An Interview between the royal emissary Mir Muizzu'l Mulk and the rebel Bahadur Khan. Painting from the Akbarnama, ca. 1590-1595.
Marks and inscriptions:
amal Farrukh Beg Work of Farrokh Beg
The Akbarnama was commissioned by the emperor Akbar as the official chronicle of his reign in 1589 and written in Persian by Abu'l Fazl between 1590 and 1596. The illustrations were done as the author wrote and revised his work and were completed by 1595.After Akbar's death, the manuscript remained in the library of his son, Jehangir. The Victoria and Albert Museum purchased it in 1896 from Mrs Frances Clarke, the widow of Major General Clarke, who had bought it while serving as Commissioner of Oudh in India between 1858 and 1862.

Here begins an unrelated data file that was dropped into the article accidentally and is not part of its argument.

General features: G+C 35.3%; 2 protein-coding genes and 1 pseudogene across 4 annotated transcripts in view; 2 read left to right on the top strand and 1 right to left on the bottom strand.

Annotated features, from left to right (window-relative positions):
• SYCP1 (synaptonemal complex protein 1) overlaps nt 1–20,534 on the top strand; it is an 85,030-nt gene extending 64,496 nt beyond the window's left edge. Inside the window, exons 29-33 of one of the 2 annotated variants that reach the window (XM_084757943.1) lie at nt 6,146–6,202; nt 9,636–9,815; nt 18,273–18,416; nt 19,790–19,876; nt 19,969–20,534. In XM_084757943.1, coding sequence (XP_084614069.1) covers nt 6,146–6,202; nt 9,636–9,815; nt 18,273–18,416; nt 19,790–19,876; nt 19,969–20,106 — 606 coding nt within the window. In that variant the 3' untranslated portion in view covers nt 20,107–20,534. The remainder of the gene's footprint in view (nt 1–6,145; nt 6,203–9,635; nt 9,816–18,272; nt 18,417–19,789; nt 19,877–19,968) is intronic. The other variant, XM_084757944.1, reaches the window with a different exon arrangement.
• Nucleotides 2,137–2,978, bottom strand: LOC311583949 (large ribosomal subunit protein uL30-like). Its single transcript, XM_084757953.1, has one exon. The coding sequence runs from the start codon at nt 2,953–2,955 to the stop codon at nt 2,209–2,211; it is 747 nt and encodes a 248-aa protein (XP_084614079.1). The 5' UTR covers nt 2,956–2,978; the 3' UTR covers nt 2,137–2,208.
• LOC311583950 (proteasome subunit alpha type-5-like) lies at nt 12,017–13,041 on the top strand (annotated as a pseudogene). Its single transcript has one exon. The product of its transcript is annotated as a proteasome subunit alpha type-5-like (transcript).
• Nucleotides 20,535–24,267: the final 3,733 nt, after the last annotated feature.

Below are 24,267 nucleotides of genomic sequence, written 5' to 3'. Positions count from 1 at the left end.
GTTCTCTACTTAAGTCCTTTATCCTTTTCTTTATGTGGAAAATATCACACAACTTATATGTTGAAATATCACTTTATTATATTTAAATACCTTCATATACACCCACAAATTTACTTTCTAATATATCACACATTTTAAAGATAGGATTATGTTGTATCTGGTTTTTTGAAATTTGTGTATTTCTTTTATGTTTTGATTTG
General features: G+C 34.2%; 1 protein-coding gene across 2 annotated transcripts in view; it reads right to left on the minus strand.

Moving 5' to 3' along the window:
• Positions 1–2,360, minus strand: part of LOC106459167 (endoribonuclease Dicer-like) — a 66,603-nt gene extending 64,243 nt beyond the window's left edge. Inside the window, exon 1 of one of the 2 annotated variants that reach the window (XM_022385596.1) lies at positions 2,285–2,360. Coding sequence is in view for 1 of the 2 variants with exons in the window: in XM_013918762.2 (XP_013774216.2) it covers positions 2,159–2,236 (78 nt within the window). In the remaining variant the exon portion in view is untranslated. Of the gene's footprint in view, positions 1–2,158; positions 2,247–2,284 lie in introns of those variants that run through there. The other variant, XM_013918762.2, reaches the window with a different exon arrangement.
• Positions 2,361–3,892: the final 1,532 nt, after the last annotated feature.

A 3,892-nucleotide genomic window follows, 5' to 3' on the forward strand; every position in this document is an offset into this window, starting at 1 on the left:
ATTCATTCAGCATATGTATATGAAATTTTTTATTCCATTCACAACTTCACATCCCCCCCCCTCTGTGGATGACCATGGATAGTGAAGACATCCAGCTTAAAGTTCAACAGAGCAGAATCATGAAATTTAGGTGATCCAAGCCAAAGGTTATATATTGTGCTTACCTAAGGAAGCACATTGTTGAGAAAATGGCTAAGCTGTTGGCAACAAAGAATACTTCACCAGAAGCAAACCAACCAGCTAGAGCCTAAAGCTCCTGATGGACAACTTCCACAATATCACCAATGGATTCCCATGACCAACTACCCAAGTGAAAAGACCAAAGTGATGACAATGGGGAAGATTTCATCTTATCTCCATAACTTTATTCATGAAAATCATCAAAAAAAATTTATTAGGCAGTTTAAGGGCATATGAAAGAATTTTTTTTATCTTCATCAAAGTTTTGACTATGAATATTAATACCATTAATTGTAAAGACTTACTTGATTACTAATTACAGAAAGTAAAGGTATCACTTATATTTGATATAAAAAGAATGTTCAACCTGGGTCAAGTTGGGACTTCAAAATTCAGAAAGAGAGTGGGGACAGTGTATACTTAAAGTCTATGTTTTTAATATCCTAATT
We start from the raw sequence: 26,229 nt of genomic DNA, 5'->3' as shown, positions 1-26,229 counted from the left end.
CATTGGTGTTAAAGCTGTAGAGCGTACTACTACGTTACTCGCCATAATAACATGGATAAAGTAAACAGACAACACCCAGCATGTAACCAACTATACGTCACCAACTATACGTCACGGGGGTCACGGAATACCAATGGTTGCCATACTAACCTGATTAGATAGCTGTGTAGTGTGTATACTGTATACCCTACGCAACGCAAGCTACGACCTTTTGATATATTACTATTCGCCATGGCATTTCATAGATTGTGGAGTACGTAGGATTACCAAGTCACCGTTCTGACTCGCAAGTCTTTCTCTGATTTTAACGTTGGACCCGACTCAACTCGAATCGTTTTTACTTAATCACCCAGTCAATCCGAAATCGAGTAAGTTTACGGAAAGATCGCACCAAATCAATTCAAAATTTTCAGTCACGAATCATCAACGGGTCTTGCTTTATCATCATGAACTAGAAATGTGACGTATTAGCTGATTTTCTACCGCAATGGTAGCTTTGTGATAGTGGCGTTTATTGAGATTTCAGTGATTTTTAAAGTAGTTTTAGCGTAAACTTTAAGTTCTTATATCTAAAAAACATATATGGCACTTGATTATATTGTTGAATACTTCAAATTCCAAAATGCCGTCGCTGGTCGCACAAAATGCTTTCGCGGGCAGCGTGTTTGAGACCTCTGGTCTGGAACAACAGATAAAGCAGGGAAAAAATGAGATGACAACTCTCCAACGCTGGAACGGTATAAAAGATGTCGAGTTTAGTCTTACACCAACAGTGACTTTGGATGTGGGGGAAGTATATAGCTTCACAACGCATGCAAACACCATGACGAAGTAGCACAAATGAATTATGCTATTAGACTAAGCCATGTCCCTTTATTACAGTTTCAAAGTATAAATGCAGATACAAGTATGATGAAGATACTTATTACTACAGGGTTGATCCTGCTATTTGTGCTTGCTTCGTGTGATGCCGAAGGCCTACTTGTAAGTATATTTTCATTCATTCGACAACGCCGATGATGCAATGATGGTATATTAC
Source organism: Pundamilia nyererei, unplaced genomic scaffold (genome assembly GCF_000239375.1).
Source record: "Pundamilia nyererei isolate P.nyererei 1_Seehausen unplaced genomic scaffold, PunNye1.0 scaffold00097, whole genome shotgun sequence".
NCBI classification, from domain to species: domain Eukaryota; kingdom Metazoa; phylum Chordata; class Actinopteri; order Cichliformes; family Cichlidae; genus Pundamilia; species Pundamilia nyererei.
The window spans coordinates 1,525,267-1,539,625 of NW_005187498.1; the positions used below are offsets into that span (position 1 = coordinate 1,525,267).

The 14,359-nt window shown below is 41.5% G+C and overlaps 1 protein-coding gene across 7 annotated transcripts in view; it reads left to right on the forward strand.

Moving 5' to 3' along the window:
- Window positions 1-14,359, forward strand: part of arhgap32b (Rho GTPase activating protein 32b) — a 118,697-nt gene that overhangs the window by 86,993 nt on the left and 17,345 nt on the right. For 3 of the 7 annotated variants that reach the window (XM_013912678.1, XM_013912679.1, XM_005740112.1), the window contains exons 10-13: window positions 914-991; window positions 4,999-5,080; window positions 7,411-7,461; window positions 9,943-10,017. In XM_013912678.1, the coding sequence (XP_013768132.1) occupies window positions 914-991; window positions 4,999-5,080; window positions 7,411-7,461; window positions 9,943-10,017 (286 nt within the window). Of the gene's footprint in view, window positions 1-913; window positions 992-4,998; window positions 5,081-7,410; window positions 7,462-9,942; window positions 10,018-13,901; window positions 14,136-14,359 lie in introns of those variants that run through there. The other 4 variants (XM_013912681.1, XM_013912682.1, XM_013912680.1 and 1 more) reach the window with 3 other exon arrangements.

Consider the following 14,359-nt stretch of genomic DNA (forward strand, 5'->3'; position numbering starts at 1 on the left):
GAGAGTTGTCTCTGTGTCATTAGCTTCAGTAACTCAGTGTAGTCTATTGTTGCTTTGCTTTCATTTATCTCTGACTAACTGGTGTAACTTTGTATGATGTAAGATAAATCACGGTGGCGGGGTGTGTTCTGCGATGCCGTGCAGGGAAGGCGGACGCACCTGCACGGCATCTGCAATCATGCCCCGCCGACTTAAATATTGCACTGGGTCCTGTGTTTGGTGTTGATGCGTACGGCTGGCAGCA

Historical significance: It is thought to be the first illustrated copy of the Akbarnama. It drew upon the expertise of some of the best royal painters of the time, many of whom receive special mention by Abu'l Fazl in the A'in-i-Akbari, the third book of the Akbarnama. The inscriptions in red ink on the bottom of the paintings refer to the artists and indicate that this was a royal copy.
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